However, Reynolds’ declaration in September for the first time mentioned the RIAA by name.
“Additionally, a representative with the Recording Industry Association of America (RIAA) has stated that he will provide a very comprehensive statement to ICE’s and CBP’s [Customs and Border Protection’s] outstanding questions, in coordination with corresponding rights holders, which will be forthcoming in approximately 30 days,” Reynolds wrote. (.pdf)
Other than the unsealing orders won by Wired, EFF and the First Amendment Coalition, that Reynolds filing was the last one in the case — meaning the record does not say whether the RIAA or other industry players ever produced the promised report.
The Los Angeles federal prosecutor in the case, Steven Welk, did not respond for comment. Welk’s office agreed to unseal the documents, but said that it did so without conceding there was any First Amendment or common law necessity to do so. In December, when the site was returned, the authorities said it was “the appropriate and just result.”
The RIAA declined to comment on the unsealed documents, which Wired provided to it for review.
Instead, the industry lobbying group pointed Wired to its statement in December, when Dajaz1 was returned:
We understand that a decision was made that this particular site did not merit a criminal forfeiture proceeding. We respect that government agencies must consider a range of technical issues when exercising their independent prosecutorial discretion. Criminal proceedings are not always brought, for a variety of appropriate reasons.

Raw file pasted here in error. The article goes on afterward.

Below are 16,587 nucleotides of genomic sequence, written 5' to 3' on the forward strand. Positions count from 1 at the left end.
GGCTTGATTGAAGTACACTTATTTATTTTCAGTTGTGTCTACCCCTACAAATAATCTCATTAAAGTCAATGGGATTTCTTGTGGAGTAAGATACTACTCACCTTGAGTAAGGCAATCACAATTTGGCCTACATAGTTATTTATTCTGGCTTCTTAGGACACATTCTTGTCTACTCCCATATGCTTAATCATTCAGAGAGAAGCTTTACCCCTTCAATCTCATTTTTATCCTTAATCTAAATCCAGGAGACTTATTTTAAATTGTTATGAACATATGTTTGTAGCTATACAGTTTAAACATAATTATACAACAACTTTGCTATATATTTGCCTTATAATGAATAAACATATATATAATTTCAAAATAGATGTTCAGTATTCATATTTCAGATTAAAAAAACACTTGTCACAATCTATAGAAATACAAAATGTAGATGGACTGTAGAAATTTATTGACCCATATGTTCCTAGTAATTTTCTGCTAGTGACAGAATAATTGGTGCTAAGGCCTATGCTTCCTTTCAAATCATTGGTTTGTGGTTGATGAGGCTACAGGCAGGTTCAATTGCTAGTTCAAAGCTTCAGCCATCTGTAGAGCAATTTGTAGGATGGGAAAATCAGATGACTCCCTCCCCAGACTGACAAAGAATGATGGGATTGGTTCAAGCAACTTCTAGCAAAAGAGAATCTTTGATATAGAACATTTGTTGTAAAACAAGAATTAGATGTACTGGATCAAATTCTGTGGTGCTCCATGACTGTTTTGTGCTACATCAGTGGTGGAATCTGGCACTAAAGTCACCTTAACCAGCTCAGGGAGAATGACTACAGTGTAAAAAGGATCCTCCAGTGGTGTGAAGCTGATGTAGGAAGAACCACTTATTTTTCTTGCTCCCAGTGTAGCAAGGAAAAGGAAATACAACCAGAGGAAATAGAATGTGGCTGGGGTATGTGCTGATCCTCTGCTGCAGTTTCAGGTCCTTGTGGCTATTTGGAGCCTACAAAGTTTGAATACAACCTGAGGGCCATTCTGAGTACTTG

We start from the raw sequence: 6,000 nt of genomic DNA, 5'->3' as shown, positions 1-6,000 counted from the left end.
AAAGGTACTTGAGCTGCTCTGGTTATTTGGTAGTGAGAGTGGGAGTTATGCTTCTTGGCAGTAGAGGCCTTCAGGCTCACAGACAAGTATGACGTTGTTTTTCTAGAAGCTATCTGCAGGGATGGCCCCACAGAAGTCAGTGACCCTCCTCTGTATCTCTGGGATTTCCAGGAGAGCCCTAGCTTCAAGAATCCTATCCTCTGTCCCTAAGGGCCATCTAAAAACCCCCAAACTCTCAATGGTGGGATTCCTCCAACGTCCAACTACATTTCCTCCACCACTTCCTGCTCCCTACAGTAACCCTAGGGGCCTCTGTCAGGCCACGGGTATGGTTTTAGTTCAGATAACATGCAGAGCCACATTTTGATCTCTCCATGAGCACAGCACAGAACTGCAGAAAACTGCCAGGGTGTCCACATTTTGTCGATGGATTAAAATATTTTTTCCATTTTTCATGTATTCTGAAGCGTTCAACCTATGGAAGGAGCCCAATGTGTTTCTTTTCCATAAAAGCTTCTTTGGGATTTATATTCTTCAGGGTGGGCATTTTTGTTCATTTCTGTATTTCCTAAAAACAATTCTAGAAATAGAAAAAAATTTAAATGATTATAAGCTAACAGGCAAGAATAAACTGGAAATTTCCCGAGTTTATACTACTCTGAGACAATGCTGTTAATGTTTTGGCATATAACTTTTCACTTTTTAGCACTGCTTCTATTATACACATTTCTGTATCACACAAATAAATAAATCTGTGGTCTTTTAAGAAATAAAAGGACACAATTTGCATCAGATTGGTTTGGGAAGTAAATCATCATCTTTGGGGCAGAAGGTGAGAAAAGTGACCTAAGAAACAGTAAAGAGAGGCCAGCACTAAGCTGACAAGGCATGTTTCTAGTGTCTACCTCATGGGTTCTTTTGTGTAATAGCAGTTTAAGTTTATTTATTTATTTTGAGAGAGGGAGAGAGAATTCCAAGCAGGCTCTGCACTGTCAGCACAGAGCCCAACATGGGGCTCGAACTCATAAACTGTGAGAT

With respect to Dajaz1, we would note that this particular website has specialized in the massive unauthorized distribution of pre-release music — arguably the worst and most damaging form of digital theft. […]
If the site continues to operate in an illegal manner, we will consider all our legal options to prevent further damage to the music community.
We are aware of statements by the site operator that suggest that music companies themselves were the source of at least some of the thousands of recordings available on Dajaz1. Even assuming this to be accurate, it does not excuse the thousands of other pre-release tracks also made available which were neither authorized for commercial distribution nor for uploading to publicly accessible sites where they were readily downloadable for free.
Dajaz1′s owner, Nasib, of New York, declined comment through his attorney, Andrew Bridges.
In December, Nasib told The New York Times that the recording industry offered him the four songs that were at the center of the case against him.
“It’s not my fault if someone at a record label is sending me the song,” the paper quoted him as saying.
The site’s seizure was based on an affidavit (.pdf) from Reynolds, who said he streamed or downloaded four songs hosted in cyberlockers — filezee.com and usershare.net — that were linked on Nasib’s site. The songs in question were “Deuces” by Chris Brown; “Fall for Your Type” by Jamie Foxx; “Long Gone” by Nelly and “Mechanics” by Reek Da Villian. Reynolds, in his seizure affidavit, wrote that he consulted with “RIAA representatives” when drafting the affidavit to verify that the songs were unauthorized.
Bridges said in a telephone interview that Nasib’s site, which is now up and running again, should never have been seized.
“To begin with,” Bridges said, “I don’t think there was any evidence of criminal copyright infringement.”